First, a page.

In U.S. Pat. No. 3,811,753 there is disclosed a coated optical component made of a synthetic polymer such as polycarbonate in which either silicon monoxide or silicon dioxide or both are deposited on the outside surface of the lens as a 1 micron to 10 microns thick vitreous coating consisting essentially of silicon monoxide and silicon dioxide. Deposition of the vitreous coating is by a conventional evaporation process. The vacuum evaporation process for forming a silicon dioxide film by vaporization of silicon monoxide in an oxygen atmosphere is disclosed in U.S. Pat. No. 3,248,256.

In Reissue No. 26,857 of U.S. Pat. No. 2,920,002 there is described a process for the manufacture of thin films of absorption-free silicon dioxide by the vaporization of silicon dioxide, preferably a mixture of SiO2 and Si in an atmosphere enriched with oxygen.

U.S. Pat. No. 3,700,487 discloses an anti-fog abrasion resistant coating of lightly cross-linked polyvinyl alcohol on a diallyl glycol carbonate lens in which adequate bonding of the anti-fog coating is obtained by first hydrolytically treating the polymer surface by dipping in an aqueous or alcoholic solution of caustic such as sodium or potassium hydroxide.

SUMMARY OF THE INVENTION

A process is disclosed for coating a synthetic polymer substrate. A surface treatment is required as a first step with a diallyl glycol carbonate polymer lens. Thermoplastic polymer lenses prepared by molding do not require this step. The surface is hydroxylated to promote adhesion of the subsequently applied vitreous coating by subjecting said diallyl glycol carbonate synthetic polymer substrate to aqueous alkali treatment. This treatment is followed by the application of a base coating of a mixture of silicon monoxide and silicon dioxide by evaporation of silicon monoxide in an oxygen atmosphere to form a SiO2 condensate in admixture with silicon monoxide on the polymer substrate. A successive coating of an evaporable glass is applied over said base coating. The evaporable glass is selected from the group consisting of (1) silicon dioxide, glasses sold under the trademarks (2) "Vycor", or (3) "Pyrex" and (4) glass having as essential components boron oxide and silicon dioxide and containing below 5% by weight of Na2 O. The process is adapted to preparation of eyeglass lenses protected with a hard abrasion resistant surface which is resistant to delamination as the result of exposure of the assembly to moisture in normal usage. The optical properties of the assembly are essentially retained in comparison to those of the synthetic polymer starting material.

DESCRIPTION OF PREFERRED EMBODIMENTS

The surface treatment of the diallyl glycol carbonate lens has been found to be an important step in improving the moisture resistance of the coated assembly. Hydroxylation of the surface of the diallyl glycol carbonate is preferably effected by the use at 10° C to 40° C, preferably room temperature, of an aqueous solution of an alkali such as sodium hydroxide or potassium hydroxide. An aqueous solution may be used instead of an alcoholic one. The concentration of alkali is from about 2% by weight to about 20% by weight. The treatment time is about 2 minutes to about one hour. It is theorized that the alkali treatment of diallyl gylcol carbonate polymer splits ester groups on the polymer chain and introduces OH groups onto the chain. The polycarbonate lens need not be surface treated prior to application of base and outer vitreous coatings. The degree of water resistance obtained by the hydroxylation treatment of the invention is such that in comparing glass coated diallyl glycol carbonate surfaces both with the hydroxylation of the surface and not including such hydroxylation treatment, it has been found that under conditions involving exposing the assembly to 95% relative humidity at 160° F for 8 hours that only when the hydroxylation treatment is performed is the glass coating retained throughout exposure to the conditions of the test.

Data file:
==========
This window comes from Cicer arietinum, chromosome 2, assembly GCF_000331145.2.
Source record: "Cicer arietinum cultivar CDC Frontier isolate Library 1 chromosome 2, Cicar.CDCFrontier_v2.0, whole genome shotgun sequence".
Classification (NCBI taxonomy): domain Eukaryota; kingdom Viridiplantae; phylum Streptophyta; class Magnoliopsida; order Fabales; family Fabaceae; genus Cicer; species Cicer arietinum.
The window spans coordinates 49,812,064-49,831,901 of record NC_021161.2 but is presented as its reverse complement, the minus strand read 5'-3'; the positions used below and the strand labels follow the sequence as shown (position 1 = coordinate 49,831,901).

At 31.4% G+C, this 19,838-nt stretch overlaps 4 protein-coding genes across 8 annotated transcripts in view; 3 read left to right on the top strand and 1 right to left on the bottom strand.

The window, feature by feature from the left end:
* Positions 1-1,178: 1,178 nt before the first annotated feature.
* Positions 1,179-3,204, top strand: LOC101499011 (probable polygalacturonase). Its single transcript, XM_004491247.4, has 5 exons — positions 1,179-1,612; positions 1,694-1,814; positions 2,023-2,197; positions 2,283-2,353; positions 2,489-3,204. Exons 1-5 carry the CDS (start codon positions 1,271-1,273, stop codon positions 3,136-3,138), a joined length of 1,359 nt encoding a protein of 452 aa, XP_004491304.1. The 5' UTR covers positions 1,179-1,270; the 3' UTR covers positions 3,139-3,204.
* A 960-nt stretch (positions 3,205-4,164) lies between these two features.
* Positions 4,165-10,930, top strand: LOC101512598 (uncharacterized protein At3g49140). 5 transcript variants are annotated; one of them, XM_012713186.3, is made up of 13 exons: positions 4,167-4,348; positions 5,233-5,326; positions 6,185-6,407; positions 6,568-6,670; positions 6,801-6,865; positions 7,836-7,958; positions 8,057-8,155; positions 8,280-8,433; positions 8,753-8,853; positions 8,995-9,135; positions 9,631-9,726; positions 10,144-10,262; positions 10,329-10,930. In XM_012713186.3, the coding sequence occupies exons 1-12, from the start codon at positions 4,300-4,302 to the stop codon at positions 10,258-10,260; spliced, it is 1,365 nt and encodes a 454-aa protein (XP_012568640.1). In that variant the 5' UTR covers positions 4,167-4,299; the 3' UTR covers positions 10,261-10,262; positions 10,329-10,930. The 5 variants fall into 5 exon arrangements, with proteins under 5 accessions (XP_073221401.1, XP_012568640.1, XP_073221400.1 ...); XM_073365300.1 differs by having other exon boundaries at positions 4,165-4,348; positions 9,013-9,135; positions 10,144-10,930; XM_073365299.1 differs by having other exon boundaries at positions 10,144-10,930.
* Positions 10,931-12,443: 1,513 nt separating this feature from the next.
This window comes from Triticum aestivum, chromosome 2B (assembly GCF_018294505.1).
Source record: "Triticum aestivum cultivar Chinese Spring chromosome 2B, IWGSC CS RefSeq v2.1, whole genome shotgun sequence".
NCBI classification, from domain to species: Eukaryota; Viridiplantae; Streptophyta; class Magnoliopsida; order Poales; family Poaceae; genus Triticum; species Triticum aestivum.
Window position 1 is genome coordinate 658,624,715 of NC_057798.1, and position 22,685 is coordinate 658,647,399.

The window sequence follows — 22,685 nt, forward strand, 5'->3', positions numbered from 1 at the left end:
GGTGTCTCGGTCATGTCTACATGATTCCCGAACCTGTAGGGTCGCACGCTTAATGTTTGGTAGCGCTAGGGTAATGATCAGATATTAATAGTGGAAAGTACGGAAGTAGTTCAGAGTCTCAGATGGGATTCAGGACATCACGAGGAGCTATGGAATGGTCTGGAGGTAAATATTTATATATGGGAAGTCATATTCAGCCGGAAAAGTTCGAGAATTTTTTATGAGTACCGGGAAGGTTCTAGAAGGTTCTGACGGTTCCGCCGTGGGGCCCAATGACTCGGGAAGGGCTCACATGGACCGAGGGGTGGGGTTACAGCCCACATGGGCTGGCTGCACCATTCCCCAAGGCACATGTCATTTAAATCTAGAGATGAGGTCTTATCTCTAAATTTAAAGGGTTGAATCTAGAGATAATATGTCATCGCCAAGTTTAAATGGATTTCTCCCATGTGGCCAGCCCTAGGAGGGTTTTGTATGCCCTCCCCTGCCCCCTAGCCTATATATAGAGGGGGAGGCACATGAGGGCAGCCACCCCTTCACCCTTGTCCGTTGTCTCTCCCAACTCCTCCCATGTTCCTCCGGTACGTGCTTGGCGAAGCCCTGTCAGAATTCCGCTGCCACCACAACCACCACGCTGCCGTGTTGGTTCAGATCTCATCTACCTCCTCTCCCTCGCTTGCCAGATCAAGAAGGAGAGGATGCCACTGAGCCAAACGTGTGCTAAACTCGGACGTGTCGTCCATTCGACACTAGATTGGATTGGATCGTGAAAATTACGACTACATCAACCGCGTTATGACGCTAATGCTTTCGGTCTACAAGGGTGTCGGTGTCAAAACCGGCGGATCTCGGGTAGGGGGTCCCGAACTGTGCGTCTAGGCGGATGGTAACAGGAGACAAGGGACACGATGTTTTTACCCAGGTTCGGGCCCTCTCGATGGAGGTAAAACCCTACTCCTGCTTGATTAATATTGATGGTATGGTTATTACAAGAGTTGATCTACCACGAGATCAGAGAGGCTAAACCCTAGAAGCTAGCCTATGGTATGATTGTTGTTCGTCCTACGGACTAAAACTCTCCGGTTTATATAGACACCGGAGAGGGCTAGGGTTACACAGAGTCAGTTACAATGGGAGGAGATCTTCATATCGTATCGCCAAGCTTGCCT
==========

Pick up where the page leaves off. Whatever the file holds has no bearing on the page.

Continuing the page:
Glass coated polycarbonate lenses made by the process of the invention do not require hydroxylation of the surface for satisfactory adhesion of the assembly upon exposure to conditions of high humidity and temperature. The application of said base coating under vacuum conditions of lower than 1 × 10.sup.-4 torr. acts as a "tie coat" providing a surface having excellent adhesion to the evaporable glass outer coating which is subsequently applied under vacuum conditions of lower than 5 × 10.sup.-4 torr.

Generally, said base coating composed of silicon monoxide or silicon monoxide and silicon dioxide is formed by treating the hydroxylated surface with silica monoxide heated to vaporization temperature in an oxygen atmosphere to provide a layer at least one molecule in thickness. the evaporable glass outer coating is applied to a thickness of about 1 to about 6 micrometers and higher. Typically, evaporation of glass takes place in about 5 to 30 minutes in high vacuum, as previously described, with the substrate been initially heated prior to coating to about 40° C to about 100° C.

It is believed that a bond more tenacious than would result from hydrogen bonding occurs between the plastic lens substrate and said vitreous base coating in the process of the present invention and this is an explanation for the greatly improved adhesion under conditions of high humidity and water soaking that is characteristic of the assemblies of the present invention. It is theorized that covalent bonding occurs between hydroxylated diallyl glycol carbonates of the invention and the subsequently applied base "tie coating".

As evaporable glasses, several suitable materials have been found. While a glass in which the essential components are boron oxide and silicon dioxide with up to 5% by weight of sodium monoxide has been found to be particularly suitable as an evaporable glass outer coating, alternate evaporable glasses compositions have been found suitable in the process of the invention. For instance, it has been found possible to use a pure silica present in the amorphous form, or a commercial glass sold under the trademark "Vycor" which is essentially silica or alternately a glass sold under the trademark "Pyrex", a borosilicate glass of the following composition (all compositions by weight percent):

______________________________________SiO.sub.2               80.2B.sub.2 O.sub.3         13.5Al.sub.2 O.sub.3        2.2Na.sub.2 O              4.0CaO                     0.1______________________________________